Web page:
TestNet stalled?


looks like there’s some problem with TestNet. Last block is 429967 and is stalled for last 15 minutes or so (Time since last block: 1093.7s). Is there network reset in progress or something else? Thanks in advance!


OK, it seams that it started again after more than a hour. Thanks for fixing!


Thanks for checking on this Ivica, and I’m sorry nobody responded sooner. There have been 2 stalls since the last update on Dec 12. Both were caused by out-of-disk status on one of the VMs (from not clearing out old builds and databases), and were corrected once the stall was detected. The network recovered nicely as expected.

Thanks again for reporting this and for participating in TestNet!


Hey David!

First of all thanks for your response, really appreciate it! I have couple of questions about testnet and this incident…

Network stalls is not a big deal, after all I guess test networks are there to figure out all possible problems before main net. Thing that I don’t understand is how can one down node cause whole network to stop? I see that there are like 20 nodes in network, but most of those are probably just “nodes” that sync blockchain from relayers and does not participate in consensus?

Regarding that, is there a way to make my node participate in consensus (get elected)? It’s been up for a while and I never got any block rewards. I couldn’t find in available docs how to stake some algos and make my node run as validator? Is that even possible right now?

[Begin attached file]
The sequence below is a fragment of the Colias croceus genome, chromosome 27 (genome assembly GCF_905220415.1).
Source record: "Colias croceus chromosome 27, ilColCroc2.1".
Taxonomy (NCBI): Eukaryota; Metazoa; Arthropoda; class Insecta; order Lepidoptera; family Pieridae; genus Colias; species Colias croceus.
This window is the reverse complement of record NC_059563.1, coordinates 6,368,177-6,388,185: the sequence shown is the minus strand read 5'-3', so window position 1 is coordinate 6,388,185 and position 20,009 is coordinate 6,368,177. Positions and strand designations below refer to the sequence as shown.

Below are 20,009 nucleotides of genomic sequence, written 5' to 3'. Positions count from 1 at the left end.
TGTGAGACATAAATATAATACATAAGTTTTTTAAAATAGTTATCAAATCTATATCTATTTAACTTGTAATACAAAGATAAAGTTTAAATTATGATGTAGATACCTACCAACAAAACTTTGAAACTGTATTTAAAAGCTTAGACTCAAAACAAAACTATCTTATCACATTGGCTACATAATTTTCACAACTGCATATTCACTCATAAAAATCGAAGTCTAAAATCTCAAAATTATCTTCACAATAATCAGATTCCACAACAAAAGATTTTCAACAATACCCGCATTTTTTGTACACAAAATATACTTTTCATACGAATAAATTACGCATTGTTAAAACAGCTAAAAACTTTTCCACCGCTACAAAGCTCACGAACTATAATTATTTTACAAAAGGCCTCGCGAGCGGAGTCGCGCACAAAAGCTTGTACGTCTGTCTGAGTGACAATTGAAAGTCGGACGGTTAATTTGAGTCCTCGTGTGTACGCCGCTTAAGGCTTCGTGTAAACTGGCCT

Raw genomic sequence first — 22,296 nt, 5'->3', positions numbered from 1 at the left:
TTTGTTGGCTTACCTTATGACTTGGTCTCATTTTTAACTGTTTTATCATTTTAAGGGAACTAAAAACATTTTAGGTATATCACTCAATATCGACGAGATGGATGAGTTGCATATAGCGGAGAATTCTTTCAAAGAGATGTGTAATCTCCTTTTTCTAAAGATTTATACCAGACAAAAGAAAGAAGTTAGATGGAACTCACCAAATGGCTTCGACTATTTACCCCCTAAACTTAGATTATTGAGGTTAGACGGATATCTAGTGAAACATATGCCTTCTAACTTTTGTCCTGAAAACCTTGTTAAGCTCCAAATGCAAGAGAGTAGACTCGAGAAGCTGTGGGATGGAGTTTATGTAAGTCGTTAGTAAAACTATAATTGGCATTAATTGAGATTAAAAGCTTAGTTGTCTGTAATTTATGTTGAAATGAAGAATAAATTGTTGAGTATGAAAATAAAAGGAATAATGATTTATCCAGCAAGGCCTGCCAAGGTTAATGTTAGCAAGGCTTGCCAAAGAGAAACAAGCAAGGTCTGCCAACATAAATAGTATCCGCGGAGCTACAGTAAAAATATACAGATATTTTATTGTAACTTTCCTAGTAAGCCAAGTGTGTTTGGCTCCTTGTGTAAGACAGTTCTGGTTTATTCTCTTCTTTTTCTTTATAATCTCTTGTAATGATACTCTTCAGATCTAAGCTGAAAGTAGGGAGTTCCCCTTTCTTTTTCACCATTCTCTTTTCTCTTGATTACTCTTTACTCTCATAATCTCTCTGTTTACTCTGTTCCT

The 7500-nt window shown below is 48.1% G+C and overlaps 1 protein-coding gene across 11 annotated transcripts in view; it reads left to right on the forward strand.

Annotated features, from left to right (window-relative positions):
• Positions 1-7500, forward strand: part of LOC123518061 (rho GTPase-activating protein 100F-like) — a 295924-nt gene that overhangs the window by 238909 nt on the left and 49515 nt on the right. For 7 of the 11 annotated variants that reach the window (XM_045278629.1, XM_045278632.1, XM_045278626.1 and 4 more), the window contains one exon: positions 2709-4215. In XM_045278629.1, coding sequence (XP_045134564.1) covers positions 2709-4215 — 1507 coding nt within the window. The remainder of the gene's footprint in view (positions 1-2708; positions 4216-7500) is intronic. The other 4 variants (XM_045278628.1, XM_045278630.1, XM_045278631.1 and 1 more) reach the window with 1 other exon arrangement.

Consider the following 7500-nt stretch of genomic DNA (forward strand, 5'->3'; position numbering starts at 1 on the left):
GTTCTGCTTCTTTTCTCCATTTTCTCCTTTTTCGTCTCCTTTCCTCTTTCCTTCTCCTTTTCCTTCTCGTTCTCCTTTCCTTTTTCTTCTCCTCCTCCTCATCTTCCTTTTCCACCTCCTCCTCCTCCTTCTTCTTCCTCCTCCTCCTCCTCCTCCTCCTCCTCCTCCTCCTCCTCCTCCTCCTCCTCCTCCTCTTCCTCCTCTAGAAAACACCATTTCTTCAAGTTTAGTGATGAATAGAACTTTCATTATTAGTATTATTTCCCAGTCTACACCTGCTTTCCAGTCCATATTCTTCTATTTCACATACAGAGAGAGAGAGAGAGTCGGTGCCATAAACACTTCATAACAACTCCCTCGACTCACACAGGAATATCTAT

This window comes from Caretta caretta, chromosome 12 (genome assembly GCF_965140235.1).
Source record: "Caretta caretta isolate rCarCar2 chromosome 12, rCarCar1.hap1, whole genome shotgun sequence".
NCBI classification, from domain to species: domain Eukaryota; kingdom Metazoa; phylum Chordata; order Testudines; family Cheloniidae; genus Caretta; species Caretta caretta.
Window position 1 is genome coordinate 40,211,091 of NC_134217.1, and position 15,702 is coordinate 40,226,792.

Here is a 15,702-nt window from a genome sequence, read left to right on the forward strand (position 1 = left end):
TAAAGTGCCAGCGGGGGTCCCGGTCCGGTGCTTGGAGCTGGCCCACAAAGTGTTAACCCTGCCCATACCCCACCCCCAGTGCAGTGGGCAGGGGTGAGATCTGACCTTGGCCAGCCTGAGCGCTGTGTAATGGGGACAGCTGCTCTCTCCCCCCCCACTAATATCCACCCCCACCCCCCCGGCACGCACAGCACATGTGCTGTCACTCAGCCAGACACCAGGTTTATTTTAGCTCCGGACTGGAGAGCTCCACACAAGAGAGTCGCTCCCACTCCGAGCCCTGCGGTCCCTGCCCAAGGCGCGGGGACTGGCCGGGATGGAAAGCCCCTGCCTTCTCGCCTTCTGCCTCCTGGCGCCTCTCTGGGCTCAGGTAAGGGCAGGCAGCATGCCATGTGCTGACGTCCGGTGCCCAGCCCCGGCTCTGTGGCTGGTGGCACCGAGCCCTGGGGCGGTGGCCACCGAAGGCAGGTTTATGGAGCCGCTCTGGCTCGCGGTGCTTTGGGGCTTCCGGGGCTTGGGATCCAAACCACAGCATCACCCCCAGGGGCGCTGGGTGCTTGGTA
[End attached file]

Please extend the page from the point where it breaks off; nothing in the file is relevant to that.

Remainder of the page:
And yes, what does account “online/offline” status mean? I’ve generated participation key and made one of the accounts online, but not sure is that enough for my node to be elected or it have nothing to do with it?

Looking forward for your answers and thanks in advance!!!


Thanks for the follow-up questions, Ivica -

TestNet currently has its initial stake divided up into 21 wallets. The goal was to disperse sufficiently across nodes we could reasonably ensure would be online to avoid a single point of failure. This goal was compromised out of necessity and resulted in putting a slightly-too-large stake on a node that I directly control.

In the coming weeks, we’ll be releasing a new build and increasing the distribution across more nodes, so this single-point-of-failure will be eliminated.

is there a way to make my node participate in consensus

Yes, by having more stake you will be selected more often. With 1% of the stake you can expect to be selected about 1% of the time. If you are interested in having a larger stake and expect to have your node generally online, send me your public key (account ID) and I’ll send you a big enough chunk to be selected at least once an hour.

And yes, what does account “online/offline” status mean